As one of the nation's more visible victims of affirmative action, I've experienced a lot of good, old-fashion indignation as I read up on Judge Sotomayor and her decision in the Ricci v. New Haven case, the case where she allowed reverse discrimination to run free. I was especially saddened to read that Obama got a nice positive bump in the polls when he announced her nomination. Nevertheless, it takes time for the public to pay attention to even the worst forms of injustice.
Thankfully, Obama's bump in the polls has now faded away as people learn the reality of Sotomayor's unpredictable, self-indulgent judicial philosophy.
For example, Rasmussen Polls show 41% now favor her confirmation while 36% are opposed. This is in dramatic contrast with the situation a week ago when those numbers were 45% and 29% respectively. What was positioned by the Obama administration as a slam-dunk nomination now appears to be less and less popular with the people who matter the most - the voters.
In terms of promoting affirmative action, Obama and his liberal allies are on the wrong side of history and contemporary public opinion. Quinnipiac University, for example, released new polling data showing that affirmative action is a losing issue for Democrats. The Quinnipiac poll shows Americans reject affirmative action policies based on race by a 55% to 36% margin. This result, of course, is consistent with electoral results including the rejection of affirmative action by voters in both California and Nebraska.
Likewise, the respondents reported that they disagreed with Sotomayor's ruling in Ricci v. New Haven by 71% to 19%.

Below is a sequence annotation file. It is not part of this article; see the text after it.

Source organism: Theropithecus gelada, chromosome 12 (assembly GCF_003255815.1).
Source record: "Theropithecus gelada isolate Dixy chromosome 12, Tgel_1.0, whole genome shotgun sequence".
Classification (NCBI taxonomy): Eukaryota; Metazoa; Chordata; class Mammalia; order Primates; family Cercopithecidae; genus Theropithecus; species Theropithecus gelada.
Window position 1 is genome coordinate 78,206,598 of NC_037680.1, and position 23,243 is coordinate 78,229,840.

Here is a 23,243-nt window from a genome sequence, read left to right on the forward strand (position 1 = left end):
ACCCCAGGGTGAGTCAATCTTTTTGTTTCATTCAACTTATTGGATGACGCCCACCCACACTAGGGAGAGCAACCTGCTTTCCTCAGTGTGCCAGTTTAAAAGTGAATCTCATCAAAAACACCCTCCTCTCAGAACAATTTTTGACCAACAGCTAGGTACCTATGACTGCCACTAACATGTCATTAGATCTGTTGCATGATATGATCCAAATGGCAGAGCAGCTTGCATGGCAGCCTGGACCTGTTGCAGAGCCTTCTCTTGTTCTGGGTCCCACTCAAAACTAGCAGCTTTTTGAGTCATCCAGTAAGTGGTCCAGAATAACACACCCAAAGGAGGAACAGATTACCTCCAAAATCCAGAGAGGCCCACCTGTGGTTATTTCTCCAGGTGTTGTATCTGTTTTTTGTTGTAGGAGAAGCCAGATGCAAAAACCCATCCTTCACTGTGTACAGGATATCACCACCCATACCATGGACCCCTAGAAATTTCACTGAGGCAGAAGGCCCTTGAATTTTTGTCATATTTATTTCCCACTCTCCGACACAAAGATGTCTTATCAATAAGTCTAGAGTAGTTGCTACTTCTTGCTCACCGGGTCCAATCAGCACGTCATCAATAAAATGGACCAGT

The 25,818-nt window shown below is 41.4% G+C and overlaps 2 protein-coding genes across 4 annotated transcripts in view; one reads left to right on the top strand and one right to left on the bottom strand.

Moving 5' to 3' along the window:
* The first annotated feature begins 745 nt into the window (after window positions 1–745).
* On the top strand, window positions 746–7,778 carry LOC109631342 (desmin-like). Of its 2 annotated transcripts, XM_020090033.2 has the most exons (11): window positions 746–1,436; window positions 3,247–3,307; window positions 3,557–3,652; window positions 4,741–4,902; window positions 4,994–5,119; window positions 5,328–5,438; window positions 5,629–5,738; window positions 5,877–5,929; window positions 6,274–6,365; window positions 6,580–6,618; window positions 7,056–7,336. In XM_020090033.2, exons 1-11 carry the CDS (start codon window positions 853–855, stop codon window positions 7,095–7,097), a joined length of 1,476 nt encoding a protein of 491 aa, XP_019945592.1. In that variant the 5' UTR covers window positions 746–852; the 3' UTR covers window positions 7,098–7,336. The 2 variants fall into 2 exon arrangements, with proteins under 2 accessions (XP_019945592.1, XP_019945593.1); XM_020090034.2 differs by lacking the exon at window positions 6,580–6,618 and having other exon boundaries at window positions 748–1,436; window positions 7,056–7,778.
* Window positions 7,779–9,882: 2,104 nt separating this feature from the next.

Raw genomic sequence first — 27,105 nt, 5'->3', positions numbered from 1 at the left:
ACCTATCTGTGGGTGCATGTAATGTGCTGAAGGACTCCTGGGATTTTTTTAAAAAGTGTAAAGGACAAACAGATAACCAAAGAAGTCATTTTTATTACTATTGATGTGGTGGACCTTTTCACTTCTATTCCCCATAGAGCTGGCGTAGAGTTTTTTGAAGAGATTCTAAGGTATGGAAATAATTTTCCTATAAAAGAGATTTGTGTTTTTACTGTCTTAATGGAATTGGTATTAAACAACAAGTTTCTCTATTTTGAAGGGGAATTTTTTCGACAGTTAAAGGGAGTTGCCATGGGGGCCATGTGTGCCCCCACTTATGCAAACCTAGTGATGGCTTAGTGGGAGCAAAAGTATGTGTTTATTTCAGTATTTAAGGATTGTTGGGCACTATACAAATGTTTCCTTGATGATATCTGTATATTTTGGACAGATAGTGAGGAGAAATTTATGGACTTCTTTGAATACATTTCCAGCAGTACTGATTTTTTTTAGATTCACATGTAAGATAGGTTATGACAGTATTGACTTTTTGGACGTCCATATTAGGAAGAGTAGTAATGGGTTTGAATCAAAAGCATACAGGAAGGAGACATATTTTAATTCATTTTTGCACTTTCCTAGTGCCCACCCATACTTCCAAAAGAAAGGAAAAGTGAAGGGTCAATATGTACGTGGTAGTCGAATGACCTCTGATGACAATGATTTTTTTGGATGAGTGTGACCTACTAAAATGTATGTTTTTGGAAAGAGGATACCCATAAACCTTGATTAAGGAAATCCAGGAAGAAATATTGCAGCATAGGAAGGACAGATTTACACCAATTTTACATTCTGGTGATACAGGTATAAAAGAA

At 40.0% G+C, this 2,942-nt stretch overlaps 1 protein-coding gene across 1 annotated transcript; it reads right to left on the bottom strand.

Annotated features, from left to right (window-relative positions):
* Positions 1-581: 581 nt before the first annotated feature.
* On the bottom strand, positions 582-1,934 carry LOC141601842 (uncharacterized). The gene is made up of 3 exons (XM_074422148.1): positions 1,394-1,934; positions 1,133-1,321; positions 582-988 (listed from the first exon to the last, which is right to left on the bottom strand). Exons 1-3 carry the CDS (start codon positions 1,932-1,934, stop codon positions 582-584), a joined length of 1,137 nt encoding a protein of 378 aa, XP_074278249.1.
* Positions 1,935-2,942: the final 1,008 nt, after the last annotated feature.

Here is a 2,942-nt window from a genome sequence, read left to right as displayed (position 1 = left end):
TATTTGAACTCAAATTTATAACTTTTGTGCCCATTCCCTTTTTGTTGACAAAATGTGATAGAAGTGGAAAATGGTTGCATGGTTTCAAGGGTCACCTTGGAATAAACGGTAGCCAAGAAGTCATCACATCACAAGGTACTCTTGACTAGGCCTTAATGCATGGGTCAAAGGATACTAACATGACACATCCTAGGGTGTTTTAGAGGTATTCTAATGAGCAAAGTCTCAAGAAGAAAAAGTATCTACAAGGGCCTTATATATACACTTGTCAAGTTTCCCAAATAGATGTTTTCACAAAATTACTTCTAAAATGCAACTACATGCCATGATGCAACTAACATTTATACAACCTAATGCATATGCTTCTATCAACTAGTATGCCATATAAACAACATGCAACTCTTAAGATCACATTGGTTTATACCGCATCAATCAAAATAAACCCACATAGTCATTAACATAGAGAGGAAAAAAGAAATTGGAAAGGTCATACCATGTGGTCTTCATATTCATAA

Most important, the Quinnipiac poll - a random sample of 3,000 voters - shows divisions within the Democrat party base on this issue. Only a plurality of black voters support affirmative action in government hiring, while a majority of Hispanics oppose it. By taking a principled stand against Judge Sotomayor's racist comments and her position on affirmative action, Republicans have an opportunity to win back majority support and take a stand on behalf of all the teachers, police officers, and firefighters who are harmed by affirmative action on a daily basis.
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About John C. Drew, Ph.D.
John Drew is an award-winning political scientist who has taught American government and public policy at a few of our nation's formerly prestigious institutions including Williams College. He posts under the pseudonym Augustine 25. Dr. Drew is an occasional contributor at American Thinker, Breitbart, Campus Reform, PJMedia, The College Fix, FrontPage Magazine and WND.